For the US, that includes the low carbon fuel standard (LCFS)-credits, a California measure to reduce the state's greenhouse gas emissions. The LCFS is an excellent example of how incentives can help cover the initial price gap between renewable hydrogen and fossil fuels. A hydrogen station operator for cars in California can generate credits worth up to $3/kg on any unused daily capacity. The higher the renewable share of the hydrogen on sale, the higher the credit value. Currently, an amendment of the LCFS regulation is planned also to include MHDs. When effectuated, this means that a medium- and heavy-duty station with a capacity of up to 6 tons per day can generate credits for 50% of its daily unutilized capacity. This support is grandfathered for ten years and up to 150% of the original CAPEX in credit value generated, depending on the credit trading price. The support for non-utilized capacity enables the industry to start deploying stations today before vehicle deployments, making such a deployment possible.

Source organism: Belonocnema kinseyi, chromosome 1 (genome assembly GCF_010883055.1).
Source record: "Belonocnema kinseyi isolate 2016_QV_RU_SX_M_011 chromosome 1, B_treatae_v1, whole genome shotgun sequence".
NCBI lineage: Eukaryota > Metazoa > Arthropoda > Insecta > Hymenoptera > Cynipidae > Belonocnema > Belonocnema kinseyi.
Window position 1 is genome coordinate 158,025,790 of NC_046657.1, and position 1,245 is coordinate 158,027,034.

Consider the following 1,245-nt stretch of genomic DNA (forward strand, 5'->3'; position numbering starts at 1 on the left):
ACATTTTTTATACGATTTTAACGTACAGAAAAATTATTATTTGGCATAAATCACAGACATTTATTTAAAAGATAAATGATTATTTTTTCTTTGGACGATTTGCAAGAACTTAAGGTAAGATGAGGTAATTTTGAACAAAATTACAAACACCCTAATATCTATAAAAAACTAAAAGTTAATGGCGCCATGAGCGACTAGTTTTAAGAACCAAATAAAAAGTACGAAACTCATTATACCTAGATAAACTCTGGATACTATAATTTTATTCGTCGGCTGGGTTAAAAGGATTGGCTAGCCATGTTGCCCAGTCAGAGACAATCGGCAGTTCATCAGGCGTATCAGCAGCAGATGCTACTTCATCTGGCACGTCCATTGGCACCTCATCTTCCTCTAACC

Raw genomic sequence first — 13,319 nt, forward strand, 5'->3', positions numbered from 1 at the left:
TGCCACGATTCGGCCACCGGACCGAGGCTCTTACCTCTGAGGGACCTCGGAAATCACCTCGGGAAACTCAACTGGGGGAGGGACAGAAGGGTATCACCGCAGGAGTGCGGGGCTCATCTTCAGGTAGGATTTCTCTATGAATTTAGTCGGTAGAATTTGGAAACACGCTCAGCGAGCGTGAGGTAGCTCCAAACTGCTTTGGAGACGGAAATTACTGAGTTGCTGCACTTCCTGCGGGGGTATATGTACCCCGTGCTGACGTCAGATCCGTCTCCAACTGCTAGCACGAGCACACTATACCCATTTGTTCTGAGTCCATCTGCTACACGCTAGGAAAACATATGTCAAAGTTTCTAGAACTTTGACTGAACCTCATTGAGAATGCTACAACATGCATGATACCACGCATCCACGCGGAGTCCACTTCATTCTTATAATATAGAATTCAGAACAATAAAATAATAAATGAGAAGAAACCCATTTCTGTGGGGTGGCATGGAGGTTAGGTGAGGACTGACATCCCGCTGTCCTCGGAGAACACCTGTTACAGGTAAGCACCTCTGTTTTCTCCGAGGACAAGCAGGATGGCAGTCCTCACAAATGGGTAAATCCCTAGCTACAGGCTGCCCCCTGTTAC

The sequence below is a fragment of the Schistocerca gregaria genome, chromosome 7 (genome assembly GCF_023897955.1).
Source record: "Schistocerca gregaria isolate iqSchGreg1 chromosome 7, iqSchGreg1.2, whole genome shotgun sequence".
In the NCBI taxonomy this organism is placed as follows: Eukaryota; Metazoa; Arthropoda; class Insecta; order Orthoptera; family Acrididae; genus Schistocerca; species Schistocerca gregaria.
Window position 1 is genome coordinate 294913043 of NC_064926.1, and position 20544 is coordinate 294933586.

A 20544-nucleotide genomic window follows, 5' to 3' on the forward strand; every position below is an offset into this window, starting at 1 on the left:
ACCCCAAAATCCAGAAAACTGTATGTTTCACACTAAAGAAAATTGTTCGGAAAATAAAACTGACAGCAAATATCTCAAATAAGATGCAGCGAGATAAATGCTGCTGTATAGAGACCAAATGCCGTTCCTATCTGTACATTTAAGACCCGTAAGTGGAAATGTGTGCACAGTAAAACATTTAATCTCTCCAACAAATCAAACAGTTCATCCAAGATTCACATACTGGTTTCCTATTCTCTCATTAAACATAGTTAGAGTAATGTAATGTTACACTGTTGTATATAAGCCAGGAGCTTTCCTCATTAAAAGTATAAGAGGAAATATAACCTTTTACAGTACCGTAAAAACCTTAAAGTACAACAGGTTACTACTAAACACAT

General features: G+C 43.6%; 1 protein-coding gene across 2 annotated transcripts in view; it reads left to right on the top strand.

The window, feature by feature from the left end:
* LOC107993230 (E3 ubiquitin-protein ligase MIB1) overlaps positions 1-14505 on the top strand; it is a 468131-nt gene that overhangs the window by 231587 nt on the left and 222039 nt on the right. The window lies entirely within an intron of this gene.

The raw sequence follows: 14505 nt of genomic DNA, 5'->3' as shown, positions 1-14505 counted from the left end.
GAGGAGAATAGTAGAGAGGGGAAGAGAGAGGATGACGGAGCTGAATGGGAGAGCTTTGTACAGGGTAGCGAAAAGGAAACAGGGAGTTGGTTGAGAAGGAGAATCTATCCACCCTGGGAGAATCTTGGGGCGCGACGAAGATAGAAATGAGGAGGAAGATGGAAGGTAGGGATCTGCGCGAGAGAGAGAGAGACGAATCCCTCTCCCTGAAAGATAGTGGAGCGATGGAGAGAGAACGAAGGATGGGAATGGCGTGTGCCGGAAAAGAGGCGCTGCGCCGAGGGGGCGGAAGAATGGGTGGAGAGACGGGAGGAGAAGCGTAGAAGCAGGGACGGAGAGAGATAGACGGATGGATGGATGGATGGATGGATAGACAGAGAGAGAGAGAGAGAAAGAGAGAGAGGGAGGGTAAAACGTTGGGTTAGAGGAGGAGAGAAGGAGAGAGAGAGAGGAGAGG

On a US federal level, the passing of the Bipartisan Infrastructure Law and the Inflation Reduction Act (IRA) has completely changed the American hydrogen market. Because of IRA, most American states are now promising hydrogen markets for Cavendish.


Driver 3: Infrastructure regulation